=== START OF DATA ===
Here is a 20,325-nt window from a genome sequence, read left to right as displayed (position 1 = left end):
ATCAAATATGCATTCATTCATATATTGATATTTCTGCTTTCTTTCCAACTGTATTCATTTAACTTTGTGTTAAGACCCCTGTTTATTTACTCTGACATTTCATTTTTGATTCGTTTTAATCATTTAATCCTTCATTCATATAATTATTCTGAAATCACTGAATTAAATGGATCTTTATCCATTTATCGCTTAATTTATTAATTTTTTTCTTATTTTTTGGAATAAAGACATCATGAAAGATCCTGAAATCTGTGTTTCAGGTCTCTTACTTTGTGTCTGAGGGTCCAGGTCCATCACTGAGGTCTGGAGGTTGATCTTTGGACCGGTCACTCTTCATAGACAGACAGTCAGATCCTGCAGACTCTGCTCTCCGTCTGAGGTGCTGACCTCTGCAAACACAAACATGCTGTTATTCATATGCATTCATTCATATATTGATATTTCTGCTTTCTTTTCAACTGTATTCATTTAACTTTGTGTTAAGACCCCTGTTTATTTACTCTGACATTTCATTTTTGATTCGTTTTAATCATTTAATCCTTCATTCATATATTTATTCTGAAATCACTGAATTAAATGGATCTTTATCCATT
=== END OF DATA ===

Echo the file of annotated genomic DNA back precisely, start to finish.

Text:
Here is a 20,325-nt window from a genome sequence, read left to right as displayed (position 1 = left end):
ATCAAATATGCATTCATTCATATATTGATATTTCTGCTTTCTTTCCAACTGTATTCATTTAACTTTGTGTTAAGACCCCTGTTTATTTACTCTGACATTTCATTTTTGATTCGTTTTAATCATTTAATCCTTCATTCATATAATTATTCTGAAATCACTGAATTAAATGGATCTTTATCCATTTATCGCTTAATTTATTAATTTTTTTCTTATTTTTTGGAATAAAGACATCATGAAAGATCCTGAAATCTGTGTTTCAGGTCTCTTACTTTGTGTCTGAGGGTCCAGGTCCATCACTGAGGTCTGGAGGTTGATCTTTGGACCGGTCACTCTTCATAGACAGACAGTCAGATCCTGCAGACTCTGCTCTCCGTCTGAGGTGCTGACCTCTGCAAACACAAACATGCTGTTATTCATATGCATTCATTCATATATTGATATTTCTGCTTTCTTTTCAACTGTATTCATTTAACTTTGTGTTAAGACCCCTGTTTATTTACTCTGACATTTCATTTTTGATTCGTTTTAATCATTTAATCCTTCATTCATATATTTATTCTGAAATCACTGAATTAAATGGATCTTTATCCATT